|Filed Aug. 3, 1999|
In the Interest of M.D.
Brian D. Grosinger, Petitioner and Appellee
M.D., Respondent and Appellant
Appeal from the District Court of Morton County, South Central Judicial District, the Honorable Gail Hagerty, Judge.
Opinion of the Court by Maring, Justice.
Brian D. Grosinger, Assistant State's Attorney, 210 2nd Avenue Northwest, Mandan, ND 58554, for petitioner and appellee.
Wayne D. Goter, P.O. Box 1552, Bismarck, ND 58502-1552, for respondent and appellant.
In re M.D.
[¶1] M.D. appeals from an order committing him as a sexually dangerous individual under N.D.C.C. ch. 25-03.3. We affirm.
[¶2] In 1993, M.D. pleaded guilty to gross sexual imposition for engaging in sexual acts with a 14-year-old boy. M.D. was sentenced to serve ten years in prison, with five-and-one-half years suspended. M.D. was also ordered to participate in the sex offender treatment program while incarcerated at the state penitentiary. M.D. twice began the treatment program but did not complete it.
[¶3] M.D. was released from the penitentiary in 1996 and placed on supervised probation. The conditions of his probation required him to participate in and complete a sex offender treatment program, to have no contact with children under the age of 18 without adult supervision, prohibited him from purchasing or possessing any pornographic materials, and subjected him to search by his probation officer at any time.
[¶4] On December 10, 1997, M.D.'s probation officer made an unannounced visit to M.D.'s Mandan apartment. M.D. and two boys, ages 15 and 16, were present in the apartment. While the probation officer was there, two other teen-aged boys came to the apartment.
[¶5] The probation officer searched the apartment and found evidence indicating M.D. had written numerous checks to the adult bookstore in Mandan. The officer also found a list of male names. Although this list was designated "coworkers" at the top, subsequent investigation revealed only one was an adult, and the rest were juveniles as young as 13. The officer also found a piece of paper containing the name and telephone number of M.D.'s juvenile victim from his 1993 conviction. The terms of M.D.'s probation prohibited any contact with the victim. The search also uncovered drug paraphernalia, which also violated the terms of probation.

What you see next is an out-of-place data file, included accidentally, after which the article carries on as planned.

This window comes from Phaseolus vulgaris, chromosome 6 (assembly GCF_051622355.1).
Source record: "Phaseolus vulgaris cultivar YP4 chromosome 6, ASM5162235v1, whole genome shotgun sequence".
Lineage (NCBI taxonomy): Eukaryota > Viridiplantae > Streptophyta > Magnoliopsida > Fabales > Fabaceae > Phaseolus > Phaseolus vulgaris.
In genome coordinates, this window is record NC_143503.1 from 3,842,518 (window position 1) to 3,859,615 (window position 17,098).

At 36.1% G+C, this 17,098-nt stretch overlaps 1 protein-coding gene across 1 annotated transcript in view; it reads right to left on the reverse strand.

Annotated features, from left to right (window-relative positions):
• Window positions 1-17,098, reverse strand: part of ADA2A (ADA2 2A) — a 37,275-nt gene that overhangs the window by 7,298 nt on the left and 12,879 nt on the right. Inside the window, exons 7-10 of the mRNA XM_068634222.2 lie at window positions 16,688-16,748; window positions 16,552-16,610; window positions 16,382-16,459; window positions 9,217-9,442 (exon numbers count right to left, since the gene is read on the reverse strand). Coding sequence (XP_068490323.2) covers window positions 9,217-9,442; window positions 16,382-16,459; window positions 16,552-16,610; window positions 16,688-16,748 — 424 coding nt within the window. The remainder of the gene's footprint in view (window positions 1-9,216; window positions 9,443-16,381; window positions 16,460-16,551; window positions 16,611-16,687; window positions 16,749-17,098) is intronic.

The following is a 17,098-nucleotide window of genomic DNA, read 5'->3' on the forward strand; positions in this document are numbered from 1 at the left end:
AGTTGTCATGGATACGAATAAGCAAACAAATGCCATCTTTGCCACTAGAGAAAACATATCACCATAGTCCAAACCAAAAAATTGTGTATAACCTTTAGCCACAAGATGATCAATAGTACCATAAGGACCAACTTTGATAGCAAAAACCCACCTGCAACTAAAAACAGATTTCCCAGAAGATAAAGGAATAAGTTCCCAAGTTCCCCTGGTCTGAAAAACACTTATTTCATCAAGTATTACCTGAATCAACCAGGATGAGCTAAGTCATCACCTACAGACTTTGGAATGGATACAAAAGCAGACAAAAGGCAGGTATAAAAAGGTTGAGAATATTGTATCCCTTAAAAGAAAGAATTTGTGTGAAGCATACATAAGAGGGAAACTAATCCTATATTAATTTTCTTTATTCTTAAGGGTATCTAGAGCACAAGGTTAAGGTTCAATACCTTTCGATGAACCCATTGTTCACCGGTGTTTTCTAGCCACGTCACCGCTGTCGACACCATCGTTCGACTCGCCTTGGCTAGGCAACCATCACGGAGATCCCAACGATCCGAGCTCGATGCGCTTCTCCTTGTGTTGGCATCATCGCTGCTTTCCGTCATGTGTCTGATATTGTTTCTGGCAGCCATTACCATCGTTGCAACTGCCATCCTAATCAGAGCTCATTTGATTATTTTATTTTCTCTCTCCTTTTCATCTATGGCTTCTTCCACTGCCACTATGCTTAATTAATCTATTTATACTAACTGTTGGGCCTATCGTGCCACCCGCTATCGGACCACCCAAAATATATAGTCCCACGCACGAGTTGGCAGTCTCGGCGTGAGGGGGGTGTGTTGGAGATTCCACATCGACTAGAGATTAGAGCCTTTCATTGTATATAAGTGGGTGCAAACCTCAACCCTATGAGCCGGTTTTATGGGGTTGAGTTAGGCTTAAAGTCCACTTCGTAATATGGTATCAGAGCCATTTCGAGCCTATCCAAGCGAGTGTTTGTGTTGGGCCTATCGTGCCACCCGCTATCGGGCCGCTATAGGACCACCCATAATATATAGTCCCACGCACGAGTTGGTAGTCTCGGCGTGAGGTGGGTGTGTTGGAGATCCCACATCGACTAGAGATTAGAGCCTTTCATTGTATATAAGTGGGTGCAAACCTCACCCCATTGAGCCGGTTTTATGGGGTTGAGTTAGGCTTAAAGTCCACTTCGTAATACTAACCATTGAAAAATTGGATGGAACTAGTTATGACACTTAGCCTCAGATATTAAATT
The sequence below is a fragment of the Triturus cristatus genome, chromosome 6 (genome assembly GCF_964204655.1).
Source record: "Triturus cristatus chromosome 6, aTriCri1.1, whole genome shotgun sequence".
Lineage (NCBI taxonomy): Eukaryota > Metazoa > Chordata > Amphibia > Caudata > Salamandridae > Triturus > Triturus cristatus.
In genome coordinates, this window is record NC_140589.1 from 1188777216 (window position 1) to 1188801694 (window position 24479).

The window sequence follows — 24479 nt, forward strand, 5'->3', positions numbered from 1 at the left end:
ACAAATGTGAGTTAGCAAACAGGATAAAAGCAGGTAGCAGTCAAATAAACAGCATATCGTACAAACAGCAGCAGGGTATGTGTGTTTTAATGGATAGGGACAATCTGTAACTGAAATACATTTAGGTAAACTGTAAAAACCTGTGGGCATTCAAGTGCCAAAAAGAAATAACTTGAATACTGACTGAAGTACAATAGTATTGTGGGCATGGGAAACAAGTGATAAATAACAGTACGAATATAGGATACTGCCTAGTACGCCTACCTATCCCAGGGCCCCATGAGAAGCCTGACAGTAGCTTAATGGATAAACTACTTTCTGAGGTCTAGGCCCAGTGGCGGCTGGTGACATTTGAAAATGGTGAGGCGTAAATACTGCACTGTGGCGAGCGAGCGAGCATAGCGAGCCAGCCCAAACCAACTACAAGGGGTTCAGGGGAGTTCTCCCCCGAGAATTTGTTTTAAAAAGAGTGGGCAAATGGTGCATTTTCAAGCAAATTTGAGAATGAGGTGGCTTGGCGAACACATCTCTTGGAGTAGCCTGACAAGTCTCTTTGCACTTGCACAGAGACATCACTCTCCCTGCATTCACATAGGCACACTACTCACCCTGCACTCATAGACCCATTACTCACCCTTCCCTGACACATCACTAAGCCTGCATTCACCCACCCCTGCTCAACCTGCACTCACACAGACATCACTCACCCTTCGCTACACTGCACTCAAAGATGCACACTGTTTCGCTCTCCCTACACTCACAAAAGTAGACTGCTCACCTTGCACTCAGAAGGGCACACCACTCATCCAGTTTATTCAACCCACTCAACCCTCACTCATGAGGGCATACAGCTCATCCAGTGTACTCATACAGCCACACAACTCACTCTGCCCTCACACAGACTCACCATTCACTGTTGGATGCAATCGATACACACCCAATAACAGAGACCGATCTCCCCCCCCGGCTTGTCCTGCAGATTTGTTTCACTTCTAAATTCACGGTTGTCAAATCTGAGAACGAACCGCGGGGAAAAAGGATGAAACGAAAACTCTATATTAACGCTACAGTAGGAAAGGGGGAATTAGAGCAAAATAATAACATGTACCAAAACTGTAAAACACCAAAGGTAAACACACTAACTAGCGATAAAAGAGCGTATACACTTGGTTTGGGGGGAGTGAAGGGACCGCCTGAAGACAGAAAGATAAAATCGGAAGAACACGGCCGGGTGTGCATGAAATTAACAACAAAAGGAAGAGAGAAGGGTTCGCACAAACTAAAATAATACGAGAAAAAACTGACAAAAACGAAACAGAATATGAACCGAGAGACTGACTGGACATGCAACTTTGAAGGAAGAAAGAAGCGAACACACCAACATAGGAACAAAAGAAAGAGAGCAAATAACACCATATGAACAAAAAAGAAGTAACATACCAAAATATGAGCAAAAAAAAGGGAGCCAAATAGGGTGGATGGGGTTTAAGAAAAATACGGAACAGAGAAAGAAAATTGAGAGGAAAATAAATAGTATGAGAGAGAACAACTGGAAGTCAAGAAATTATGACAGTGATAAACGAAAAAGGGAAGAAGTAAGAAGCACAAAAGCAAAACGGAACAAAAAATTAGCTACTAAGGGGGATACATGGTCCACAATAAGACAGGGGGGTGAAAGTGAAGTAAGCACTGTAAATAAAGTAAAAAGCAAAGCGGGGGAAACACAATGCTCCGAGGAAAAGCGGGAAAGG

[¶6] Based upon the results of the search, the Morton County Assistant States Attorney filed a petition under N.D.C.C. ch. 25-03.3 for involuntary commitment of M.D. as a sexually dangerous individual. At the preliminary hearing, the district court found there was probable cause to believe M.D. was a sexually dangerous individual and ordered that he be transported to the State Hospital for evaluation under N.D.C.C. § 25-03.3-12. M.D. subsequently requested and received an independent evaluation.
[¶7] At the commitment hearing, the petitioner presented evidence of M.D.'s prior conviction, his two failed attempts at sex offender treatment while in prison, and his failure to complete sex offender treatment after his release. The petitioner also presented evidence of the result of the search of M.D.'s apartment.
[¶8] A clerk from the adult bookstore testified M.D. was a regular customer, and usually rented gay male videos. M.D. had also purchased gay male magazines, condoms, and a pair of handcuffs in the store. The clerk also testified that on one occasion in December of 1997 M.D. entered the bookstore with several "young kids," who the clerk believed to be 16 or 17 years old. When the clerk asked for identification, they claimed they had none and left the store.